Announced on April 23, 2024, the Department of Labor’s (DOL) Wage and Hour Division’s (WHD) final rule (Rule)—Defining and Delimiting the Exemptions for Executive, Administrative, Professional, Outside Sales, and Computer Employees—will begin impacting employers as soon as  July 1, 2024. Under the Rule, to maintain employee white-collar exemptions, employers will need to ensure employees are paid a salary of $844 weekly or $43,888 annually ($132,964 annually for highly compensated employees). These thresholds will increase again on January 1, 2025, to $1,128 weekly or $58,656 annually ($151,164 annually for highly compensated employees). Thresholds will increase every three years on July 1, 2024, making the next threshold increase occurring on July 1, 2027. WHD intends to update the threshold levels 150 days before the update is required, meaning we can expect the next update to occur on or before February 1, 2027. While the Rule is likely to face court challenges, meeting both the duties test and the increased salary basis test can be challenging. Employers should start the following processes to ensure they are prepared before July 1.

  1. Evaluate potentially affected employees. Employers should assess whether any employee who is currently classified as exempt from the Fair Labor Standards Act (FLSA) due to an administrative, executive, professional, computer professional, or outside sales role will be affected by the increases in the salary basis test. This is also a good time to ensure employees meet the duties test required by the classification. If so, employers will need to increase salaries or convert these employees to non-exempt hourly positions. The Rule does not pre-empt states from implementing heightened standards, so employers should stay attuned to state laws with higher salary basis thresholds, such as California, Washington, and New York.
  2. Analyze wage compression issues. Employers will need to analyze whether increasing salaries of some individuals to meet the new salary basis test will compress wage rates between those individuals and individuals in other roles. In some instances, it may necessitate raising other salaries in the company if maintaining a significant difference is important to the organization.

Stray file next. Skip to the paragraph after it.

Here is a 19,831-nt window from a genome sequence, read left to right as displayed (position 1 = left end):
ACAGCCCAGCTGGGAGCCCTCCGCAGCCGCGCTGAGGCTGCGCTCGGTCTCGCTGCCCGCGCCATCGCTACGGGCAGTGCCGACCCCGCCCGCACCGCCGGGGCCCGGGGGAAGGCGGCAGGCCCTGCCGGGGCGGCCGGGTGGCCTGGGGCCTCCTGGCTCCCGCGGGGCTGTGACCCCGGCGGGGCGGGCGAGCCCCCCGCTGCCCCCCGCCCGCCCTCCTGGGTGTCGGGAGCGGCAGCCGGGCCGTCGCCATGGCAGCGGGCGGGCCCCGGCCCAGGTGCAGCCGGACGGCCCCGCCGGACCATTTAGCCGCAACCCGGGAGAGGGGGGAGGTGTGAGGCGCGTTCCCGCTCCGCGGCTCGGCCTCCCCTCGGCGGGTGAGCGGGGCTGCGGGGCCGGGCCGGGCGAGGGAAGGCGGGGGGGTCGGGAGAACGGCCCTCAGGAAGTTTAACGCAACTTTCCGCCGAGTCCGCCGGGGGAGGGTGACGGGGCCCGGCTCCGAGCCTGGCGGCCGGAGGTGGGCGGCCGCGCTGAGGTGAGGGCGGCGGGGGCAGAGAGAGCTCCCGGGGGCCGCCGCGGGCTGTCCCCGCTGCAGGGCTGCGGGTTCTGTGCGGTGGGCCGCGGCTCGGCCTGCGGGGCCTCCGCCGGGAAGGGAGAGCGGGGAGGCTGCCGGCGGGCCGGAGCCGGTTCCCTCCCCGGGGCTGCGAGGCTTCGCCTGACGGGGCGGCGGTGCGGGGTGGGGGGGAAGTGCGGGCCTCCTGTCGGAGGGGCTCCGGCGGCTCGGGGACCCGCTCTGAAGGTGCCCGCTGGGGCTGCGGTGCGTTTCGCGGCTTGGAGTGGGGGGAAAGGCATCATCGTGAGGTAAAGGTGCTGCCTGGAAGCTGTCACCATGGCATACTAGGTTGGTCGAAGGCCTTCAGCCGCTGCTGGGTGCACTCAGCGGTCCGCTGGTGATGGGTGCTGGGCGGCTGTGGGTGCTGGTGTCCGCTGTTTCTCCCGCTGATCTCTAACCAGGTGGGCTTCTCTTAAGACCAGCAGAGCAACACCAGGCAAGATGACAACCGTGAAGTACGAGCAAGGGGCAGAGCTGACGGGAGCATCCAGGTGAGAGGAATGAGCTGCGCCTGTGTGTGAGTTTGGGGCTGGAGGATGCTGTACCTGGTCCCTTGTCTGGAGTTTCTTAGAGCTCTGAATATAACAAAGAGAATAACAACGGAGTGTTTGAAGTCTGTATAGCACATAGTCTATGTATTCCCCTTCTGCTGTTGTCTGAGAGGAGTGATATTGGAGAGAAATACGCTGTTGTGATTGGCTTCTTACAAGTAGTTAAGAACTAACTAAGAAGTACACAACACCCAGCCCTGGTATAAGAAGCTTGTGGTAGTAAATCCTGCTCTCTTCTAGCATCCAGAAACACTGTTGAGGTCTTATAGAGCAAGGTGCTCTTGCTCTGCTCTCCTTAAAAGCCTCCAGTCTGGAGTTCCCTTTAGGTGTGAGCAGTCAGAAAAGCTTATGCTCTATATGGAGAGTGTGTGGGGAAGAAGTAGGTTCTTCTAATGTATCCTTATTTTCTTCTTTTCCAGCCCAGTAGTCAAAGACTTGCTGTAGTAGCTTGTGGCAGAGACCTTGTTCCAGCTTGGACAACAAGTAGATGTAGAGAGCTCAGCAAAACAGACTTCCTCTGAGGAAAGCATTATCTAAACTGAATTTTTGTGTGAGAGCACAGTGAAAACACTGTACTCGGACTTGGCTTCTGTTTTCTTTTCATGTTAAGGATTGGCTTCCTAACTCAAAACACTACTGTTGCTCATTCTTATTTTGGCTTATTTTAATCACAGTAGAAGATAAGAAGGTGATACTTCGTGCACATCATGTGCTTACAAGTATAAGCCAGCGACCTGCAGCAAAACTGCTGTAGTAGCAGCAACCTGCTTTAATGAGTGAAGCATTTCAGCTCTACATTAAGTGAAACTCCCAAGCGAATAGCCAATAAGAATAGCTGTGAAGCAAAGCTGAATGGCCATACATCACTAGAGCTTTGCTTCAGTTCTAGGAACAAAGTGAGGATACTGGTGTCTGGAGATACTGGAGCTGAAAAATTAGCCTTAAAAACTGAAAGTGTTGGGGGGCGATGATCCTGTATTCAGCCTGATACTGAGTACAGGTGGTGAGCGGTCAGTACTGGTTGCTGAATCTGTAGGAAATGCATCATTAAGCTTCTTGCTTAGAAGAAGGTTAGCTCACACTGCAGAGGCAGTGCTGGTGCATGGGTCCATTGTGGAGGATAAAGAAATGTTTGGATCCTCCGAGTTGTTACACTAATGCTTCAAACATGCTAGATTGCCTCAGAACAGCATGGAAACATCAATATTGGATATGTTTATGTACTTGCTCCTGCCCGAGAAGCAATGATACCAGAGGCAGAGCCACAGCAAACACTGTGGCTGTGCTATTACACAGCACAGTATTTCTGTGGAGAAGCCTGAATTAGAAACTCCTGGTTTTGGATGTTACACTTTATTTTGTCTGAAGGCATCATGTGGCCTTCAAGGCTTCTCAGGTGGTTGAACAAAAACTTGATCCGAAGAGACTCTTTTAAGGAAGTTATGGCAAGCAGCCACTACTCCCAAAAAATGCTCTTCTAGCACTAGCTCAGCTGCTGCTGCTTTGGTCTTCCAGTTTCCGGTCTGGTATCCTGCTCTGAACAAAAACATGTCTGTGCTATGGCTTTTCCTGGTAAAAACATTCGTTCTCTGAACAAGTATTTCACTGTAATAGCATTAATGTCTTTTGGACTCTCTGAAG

3. Calculate the cost of conversion. If employees need to be converted to non-exempt hourly positions, employers will need to pay those employees time and a half for all hours worked over forty hours in a work week. Employers will need to estimate the cost impact of converting employees to non-exempt positions as opposed to increasing their salaries to meet the new threshold. Additionally, employers who provide services on projects subject to state or federal prevailing wage laws—such as the Service Contract Act or Davis-Bacon Act—may be subject to additional costs as a result of converting employees to non-exempt positions.
  4. Review timekeeping applications and procedures. Employers who convert employees into non-exempt roles should ensure they have the timekeeping systems and policies critical to ensuring overtime payments are accurate and documented. Moreover, employers should review applicable state laws for meal and rest break requirements.
  5. Monitor timing and communications with employees. While the Rule is expected to go into effect on July 1, 2024, we expect the Rule to be challenged much like a similar rule finalized under the Obama Administration. It is important for employers to prepare and make changes, but it is also prudent to wait to inform employees of these changes or implement the changes until the Rule is effective. Waiting will prevent employers from having to walk back changes should the Rule be enjoined.

If you need assistance or have questions regarding complying with and implementing requirements in the Rule, developing policies and procedures, or have other employment-related questions or concerns, please contact Nichole Atallah or another member of PilieroMazza’s Labor & Employment Group.


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